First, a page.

Sunday, September 27, 2009

Cost Cutting - Scalpel or Chainsaw for Turnaround Success?

Is your company still in the cost cutting mode? I don’t mean are you still concerned about controlling costs, since that should be an ongoing mantra in good times as well as bad. I mean, are you focused on cutting costs to continue to survive?

By now you will have cut out the obvious excesses and are down to the hard choices. What will you use for turnaround success, the chainsaw method or the scalpel?

The chainsaw method sees this as a relatively simple solution to a tough problem. Is there a plan? Yes! Generally it is a simple one. Either take a percentage of cost out of all functions or look at the largest expenditures and cut them. Large “chunks” of cost are cut away and the rest stand as it may. In terms of a quick fix, this method works. Costs are very quickly reduced. However, generally there are severe consequences for both the short term and long term.

In the short term, there is chaos since the cuts have been done without a fully developed plan. What is left may not be able to function effectively or at all due to the elements that have been removed. Employees with specific skills have been lost and others with lesser or without those skills are required to take their place. Processes will not function efficiently. In the long term, the company may have cut the resources and programs that are going to be required to turn the company around and enable it to survive in the upturn. Once the people or the initiatives are lost, regaining them will be very difficult. It is also a major challenge to ignite the organization to achieve and repair the damage to the culture. If your company has used the chainsaw method, you will be able to add many other consequences to the list from your personal experience.

The scalpel method starts with the business plan which reflects the current pressures from the economy but also capitalizes on the core competencies and the requirements for longer term success. The total cost reduction target is identified and employees throughout the organization participate in identifying areas that can be cut, postponed or done more cost effectively to reach that target. In doing this, the consequences of how the company will function post the cuts are reviewed and plans made. This much more orderly cost cutting process not only reaches the targets in the short term, it also sets the company up for success longer term.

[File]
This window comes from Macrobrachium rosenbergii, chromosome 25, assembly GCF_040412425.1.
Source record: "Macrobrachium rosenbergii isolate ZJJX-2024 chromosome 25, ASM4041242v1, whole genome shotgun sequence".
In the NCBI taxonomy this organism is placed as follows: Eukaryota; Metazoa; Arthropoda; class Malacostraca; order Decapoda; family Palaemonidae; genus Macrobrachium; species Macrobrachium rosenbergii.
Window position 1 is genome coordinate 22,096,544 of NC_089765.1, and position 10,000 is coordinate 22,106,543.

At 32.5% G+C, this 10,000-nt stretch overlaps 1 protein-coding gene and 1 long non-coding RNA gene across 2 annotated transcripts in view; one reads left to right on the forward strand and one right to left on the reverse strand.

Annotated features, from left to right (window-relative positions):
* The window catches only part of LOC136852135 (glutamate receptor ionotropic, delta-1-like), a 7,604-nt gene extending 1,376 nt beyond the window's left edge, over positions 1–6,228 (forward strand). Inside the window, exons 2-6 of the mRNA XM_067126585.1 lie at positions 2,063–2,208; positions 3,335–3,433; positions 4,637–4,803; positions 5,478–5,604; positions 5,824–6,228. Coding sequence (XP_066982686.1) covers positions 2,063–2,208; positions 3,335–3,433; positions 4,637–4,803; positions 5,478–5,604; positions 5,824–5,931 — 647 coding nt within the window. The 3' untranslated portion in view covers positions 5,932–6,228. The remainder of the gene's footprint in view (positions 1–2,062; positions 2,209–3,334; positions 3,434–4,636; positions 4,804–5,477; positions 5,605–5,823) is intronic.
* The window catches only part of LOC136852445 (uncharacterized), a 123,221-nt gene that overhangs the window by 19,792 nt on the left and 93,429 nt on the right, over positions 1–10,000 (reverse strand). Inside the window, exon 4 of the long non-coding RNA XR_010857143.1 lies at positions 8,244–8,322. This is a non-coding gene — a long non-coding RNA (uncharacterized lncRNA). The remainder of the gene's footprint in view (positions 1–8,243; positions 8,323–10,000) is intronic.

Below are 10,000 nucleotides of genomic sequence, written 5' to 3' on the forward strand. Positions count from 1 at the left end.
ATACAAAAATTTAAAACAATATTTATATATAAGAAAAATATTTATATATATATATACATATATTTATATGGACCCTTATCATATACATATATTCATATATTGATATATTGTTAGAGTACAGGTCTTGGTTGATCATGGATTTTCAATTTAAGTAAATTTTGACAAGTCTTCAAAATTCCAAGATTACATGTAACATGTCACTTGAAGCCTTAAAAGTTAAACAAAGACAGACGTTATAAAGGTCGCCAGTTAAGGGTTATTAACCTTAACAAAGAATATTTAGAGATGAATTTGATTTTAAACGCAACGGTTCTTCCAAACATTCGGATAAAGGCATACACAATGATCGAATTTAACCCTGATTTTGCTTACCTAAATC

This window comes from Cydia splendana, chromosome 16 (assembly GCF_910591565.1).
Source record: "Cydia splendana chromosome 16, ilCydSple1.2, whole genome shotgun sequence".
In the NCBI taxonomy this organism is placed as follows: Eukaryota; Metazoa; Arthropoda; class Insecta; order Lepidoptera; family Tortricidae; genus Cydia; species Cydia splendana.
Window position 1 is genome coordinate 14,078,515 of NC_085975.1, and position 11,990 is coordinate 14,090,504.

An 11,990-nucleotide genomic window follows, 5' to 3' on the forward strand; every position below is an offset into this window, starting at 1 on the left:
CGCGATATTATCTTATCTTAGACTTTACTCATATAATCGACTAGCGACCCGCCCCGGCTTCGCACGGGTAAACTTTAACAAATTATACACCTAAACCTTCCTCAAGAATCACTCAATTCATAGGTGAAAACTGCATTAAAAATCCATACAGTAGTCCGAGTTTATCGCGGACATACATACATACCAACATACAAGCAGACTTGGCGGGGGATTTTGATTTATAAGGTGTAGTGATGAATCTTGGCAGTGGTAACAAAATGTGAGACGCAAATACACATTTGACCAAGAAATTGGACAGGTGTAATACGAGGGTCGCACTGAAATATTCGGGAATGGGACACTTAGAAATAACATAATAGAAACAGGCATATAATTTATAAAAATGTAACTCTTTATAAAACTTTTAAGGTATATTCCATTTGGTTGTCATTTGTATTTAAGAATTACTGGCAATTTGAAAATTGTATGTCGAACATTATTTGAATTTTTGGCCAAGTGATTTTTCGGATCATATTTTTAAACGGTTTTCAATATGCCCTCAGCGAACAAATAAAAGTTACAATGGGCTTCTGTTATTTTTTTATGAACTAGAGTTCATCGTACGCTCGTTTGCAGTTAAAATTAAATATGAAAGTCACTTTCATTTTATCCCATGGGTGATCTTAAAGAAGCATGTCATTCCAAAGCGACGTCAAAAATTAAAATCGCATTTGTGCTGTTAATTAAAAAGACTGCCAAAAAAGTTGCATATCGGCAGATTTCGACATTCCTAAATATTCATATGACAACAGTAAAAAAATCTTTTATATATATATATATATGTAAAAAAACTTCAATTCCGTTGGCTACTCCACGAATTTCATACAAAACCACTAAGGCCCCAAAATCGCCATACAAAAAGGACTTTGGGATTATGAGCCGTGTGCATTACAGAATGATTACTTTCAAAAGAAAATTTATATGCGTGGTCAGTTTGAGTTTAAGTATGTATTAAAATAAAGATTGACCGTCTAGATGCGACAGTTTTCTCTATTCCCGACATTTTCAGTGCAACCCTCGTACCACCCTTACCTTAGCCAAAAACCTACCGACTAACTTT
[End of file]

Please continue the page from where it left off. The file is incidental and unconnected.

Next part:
Both of these methods benefit from expert assistance. The chainsaw method needs analysis and solutions as to how to recover from the damage done in getting to the lower cost level. The scalpel method benefits from help in the planning and implementation process.

As a turnaround expert, I have worked with companies and both methods. In the chainsaw method, I am brought in after the fact to resurrect the company and help breathe life back into it. Additional help is generally required to execute the plans, since key company people have either been laid off or quit. This can be expensive. In the scalpel method, I am brought into analyze the challenges and the opportunities in reaching the cost saving goals and then create and execute the business plan that delivers. This is a much more productive exercise.

If your company has used the chainsaw method, contact me. I can help you pull out of the consequences. If your company still requires additional cost savings, contact me and I can help you use your scalpel.



John Maver
Maver Management Group
(925) 648-7561
Maver Management

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